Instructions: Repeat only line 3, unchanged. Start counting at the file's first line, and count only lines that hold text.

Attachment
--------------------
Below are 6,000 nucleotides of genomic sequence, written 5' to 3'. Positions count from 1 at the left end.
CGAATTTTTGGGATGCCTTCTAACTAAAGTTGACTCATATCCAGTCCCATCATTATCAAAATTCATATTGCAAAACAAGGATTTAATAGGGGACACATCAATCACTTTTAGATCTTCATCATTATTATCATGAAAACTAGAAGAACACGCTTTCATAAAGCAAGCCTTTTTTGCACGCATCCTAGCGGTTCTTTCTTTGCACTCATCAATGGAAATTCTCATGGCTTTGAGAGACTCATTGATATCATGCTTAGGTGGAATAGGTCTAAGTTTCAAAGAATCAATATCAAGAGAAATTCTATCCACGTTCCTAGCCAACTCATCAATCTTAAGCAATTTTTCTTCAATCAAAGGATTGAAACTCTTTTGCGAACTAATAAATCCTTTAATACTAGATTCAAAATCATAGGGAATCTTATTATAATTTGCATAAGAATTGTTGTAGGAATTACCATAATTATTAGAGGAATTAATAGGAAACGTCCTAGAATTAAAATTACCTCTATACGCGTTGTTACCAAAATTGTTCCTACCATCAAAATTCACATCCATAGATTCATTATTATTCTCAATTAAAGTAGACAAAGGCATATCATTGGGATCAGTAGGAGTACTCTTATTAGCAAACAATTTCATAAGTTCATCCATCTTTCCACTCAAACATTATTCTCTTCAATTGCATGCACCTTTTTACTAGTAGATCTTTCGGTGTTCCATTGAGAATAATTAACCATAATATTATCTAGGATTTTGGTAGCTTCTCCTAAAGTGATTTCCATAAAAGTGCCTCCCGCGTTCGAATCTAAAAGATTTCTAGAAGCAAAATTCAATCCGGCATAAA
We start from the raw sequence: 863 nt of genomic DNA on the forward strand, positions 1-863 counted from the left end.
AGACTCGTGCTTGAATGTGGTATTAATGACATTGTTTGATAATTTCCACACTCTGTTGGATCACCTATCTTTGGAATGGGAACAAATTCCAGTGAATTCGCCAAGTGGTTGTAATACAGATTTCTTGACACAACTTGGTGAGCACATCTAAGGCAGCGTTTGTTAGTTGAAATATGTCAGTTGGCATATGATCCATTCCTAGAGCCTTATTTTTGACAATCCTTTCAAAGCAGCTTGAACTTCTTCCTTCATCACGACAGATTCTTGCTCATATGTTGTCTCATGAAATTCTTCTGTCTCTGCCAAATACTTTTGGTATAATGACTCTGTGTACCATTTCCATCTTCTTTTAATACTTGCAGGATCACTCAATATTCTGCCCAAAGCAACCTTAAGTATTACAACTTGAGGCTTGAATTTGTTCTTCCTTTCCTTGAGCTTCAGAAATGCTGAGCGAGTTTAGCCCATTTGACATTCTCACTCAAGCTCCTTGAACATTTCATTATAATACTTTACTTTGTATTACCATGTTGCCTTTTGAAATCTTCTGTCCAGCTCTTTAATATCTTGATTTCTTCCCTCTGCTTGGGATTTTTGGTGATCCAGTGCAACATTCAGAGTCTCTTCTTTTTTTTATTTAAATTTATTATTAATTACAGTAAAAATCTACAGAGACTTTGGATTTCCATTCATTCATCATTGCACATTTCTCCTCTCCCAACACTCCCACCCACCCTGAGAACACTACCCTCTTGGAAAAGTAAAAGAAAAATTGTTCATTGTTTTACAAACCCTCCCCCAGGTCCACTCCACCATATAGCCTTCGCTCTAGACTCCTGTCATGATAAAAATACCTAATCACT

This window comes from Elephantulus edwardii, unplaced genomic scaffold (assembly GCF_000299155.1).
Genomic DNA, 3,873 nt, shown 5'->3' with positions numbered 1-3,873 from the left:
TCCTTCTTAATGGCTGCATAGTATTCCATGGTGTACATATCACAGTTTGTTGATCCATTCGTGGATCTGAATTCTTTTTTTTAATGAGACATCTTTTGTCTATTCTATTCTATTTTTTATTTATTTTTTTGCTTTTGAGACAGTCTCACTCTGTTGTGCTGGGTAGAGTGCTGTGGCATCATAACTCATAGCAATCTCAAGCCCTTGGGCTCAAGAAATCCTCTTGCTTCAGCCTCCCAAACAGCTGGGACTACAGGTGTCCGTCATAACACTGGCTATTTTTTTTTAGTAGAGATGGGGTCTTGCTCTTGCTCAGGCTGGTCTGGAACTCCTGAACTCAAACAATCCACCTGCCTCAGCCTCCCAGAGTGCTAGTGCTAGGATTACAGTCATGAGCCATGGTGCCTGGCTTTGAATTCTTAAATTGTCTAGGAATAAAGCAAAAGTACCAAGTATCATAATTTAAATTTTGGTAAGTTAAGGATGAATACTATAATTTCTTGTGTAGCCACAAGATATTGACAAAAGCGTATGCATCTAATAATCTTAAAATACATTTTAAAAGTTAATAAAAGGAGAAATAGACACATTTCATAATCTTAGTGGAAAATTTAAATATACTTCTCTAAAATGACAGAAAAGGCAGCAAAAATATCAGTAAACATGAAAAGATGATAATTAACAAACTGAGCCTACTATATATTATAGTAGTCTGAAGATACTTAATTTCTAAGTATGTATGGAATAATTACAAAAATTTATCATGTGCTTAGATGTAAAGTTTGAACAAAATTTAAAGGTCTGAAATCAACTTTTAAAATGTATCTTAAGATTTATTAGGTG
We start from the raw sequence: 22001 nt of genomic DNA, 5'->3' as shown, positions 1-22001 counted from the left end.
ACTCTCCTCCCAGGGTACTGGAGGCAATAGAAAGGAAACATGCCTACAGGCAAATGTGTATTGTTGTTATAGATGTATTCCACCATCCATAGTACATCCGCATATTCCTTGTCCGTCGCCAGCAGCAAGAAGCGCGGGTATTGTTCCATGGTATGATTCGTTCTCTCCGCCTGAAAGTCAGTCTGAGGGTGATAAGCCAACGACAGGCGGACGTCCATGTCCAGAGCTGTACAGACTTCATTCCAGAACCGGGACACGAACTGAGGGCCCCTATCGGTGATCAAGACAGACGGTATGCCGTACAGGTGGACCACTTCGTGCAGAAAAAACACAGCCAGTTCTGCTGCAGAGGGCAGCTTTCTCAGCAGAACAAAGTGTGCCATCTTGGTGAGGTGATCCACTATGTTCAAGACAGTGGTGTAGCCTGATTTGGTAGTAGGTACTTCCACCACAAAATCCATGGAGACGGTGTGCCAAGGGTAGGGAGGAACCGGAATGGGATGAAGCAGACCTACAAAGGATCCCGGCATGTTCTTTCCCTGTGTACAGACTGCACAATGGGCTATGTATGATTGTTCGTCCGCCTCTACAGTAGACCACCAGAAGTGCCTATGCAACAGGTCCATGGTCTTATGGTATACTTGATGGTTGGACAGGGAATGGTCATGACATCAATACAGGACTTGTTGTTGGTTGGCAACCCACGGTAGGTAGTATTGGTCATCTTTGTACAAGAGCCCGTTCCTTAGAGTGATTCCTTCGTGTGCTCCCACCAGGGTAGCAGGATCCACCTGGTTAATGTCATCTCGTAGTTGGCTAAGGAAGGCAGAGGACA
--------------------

We start from the raw sequence: 863 nt of genomic DNA on the forward strand, positions 1-863 counted from the left end.